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“Early French” divides the nation

11.12.2014 – Marc Lettau

Switzerland is currently engaged in a row over the delicate issue of languages. Several German-speaking cantons no longer wish to teach French in their primary schools. The French-speaking Swiss see this as an attack on national unity.

The lady on the local Biel bus speaks to her neighbour in German. Her neighbour replies eloquently in French. This does not detract from the two women’s ability to understand one another. The lively conversation becomes a melange of German and French. Some sentences are even spoken half in German and half in French. This type of exchange is very much the norm in Biel. The two women represent a majority as 63 % of Biel’s population speak two or more languages.

Four languages – a multilingual society

But not everywhere is like Biel. The fact that Switzerland has four official languages does not mean that the country is teeming with quadrilingual polyglots. There are very few people who speak all four national languages – German, French, Italian and Romansh. However, in this linguistically divided nation, many people speak a different language at home to the one they use at their place of work or education. In everyday life, more people speak French than there are French-speaking Swiss and far more use Swiss German or High German outside of the home than those whose mother tongue is German. The four national languages are gaining in stature as a result and are becoming bridges of understanding in an increasingly mobile society. Heavy with meaning, the Swiss Languages Act states that “the status of the four official languages should be strengthened as a fundamental characteristic of Switzerland” and “the inner unity of the nation should be consolidated” by fostering these languages. This stands to reason for most Swiss people. The more people who speak or at least understand more than just one national language, the better it is for the notion of Switzerland as a nation forged by the will of the people.

Urgent action required

Urgent action is nonetheless now needed. French-speaking Switzerland is accusing German-speaking Switzerland of jeopardising linguistic harmony in the nation. “La guerre des langues est déclarée” – linguistic war has been declared – was the headline in the weekly magazine “l’Hébdo” in May. What has happened? The bone of contention is the early teaching of French in primary schools. While German is taught as the first foreign language at primary school in all French-speaking cantons, an increasing number of German-speaking cantons are setting about getting rid of French in primary schools. In the course of the year, the Cantonal Parliament in Thurgau decided to axe French as a primary school subject. Close on its heels, the Cantonal Parliament in Schaffhausen decided to follow suit. The government in Nidwalden then moved to abolish French teaching in primary education. Popular initiatives calling for an end to early French teaching have also been submitted in the cantons of Grisons and Lucerne. The cantons of Appenzell Innerrhoden and Aargau decided to abandon early French in primary schools years ago. The list of those opting out could grow longer still as discussions are also being held in other cantons about restructuring language teaching. The arguments most frequently raised in the debate are that people overlook the fact that, strictly speaking, High German is the first foreign language that German-speaking Swiss children have to work hard to acquire, and that learning two foreign languages at the same time is ill-advised from an educational point of view.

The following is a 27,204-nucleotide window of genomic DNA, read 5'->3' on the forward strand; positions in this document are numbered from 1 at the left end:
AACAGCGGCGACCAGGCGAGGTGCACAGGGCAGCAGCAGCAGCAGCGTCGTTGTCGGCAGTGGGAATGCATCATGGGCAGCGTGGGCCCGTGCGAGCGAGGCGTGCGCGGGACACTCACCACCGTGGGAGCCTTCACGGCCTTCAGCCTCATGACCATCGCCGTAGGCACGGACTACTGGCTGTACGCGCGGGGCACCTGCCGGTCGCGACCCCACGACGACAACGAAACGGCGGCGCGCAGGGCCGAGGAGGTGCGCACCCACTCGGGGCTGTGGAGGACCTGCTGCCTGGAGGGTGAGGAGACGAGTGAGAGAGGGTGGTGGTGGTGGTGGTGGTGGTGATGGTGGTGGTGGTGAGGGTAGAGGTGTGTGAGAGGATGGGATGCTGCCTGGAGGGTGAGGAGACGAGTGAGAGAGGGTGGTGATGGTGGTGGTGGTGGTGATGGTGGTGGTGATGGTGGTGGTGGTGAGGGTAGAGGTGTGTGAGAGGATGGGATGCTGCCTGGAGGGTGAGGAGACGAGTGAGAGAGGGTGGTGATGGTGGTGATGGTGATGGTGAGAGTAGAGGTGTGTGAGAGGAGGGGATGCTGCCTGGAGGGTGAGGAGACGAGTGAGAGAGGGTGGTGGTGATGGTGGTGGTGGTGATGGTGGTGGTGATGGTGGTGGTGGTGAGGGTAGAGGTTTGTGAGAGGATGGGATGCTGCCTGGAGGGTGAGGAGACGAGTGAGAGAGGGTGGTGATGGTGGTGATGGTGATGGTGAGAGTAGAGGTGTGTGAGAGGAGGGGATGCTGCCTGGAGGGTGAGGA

French versus English

Cantons opposing early French teaching at primary schools are not actually abolishing the teaching of French. It is instead being shifted to senior school level and thus shortened. This means that more and more children are learning a second national language significantly later and for a much shorter period of time. Genuine outrage has now been sparked in French-speaking Switzerland as the demotion of French is going hand in hand with enhanced status for English. English is already taught as the first foreign language in 14 German-speaking cantons today. “Early French” generally begins two years after the first English lessons in these cantons.

Foreign language versus national language

The canton of Zurich set the ball rolling. It introduced “early English” into its primary schools in 1998. When taking the decision, the then Director of Education in Zurich, Ernst Buschor (CVP), expressed the view that the principle of giving French priority over English in schools was outdated. Buschor was keen on early English as he saw it as the pivotal language in IT and business for the future. His decision put Switzerland on course for the language row today. It soon became apparent that the French-speaking Swiss saw Buschor’s views as an affront. José Ribeaud, a publicist from French-speaking Switzerland, who has proven himself a knowledgeable diagnostician of the Swiss linguistic landscape with his book “Vier Sprachen, ein Zerfall” (“Swiss Review” 1/2014), became a harsh critic of the Zurich Director of Education. Remarking on Buschor’s English campaign, Ribeaud still says today: “That was the worst signal that could have been sent out for Switzerland.” He stopped short of accusing the German-speaking Swiss of hostility, referring instead to “a serious lack of consideration and respect that has previously been shown to the minority groups”. But Buschor and Ribeaud are not talking about the same thing. Buschor is talking about the right to give appropriate weighting to the most important foreign language when structuring the curriculum. In contrast, Ribeaud is talking about the duty to award the necessary status to the most important national languages.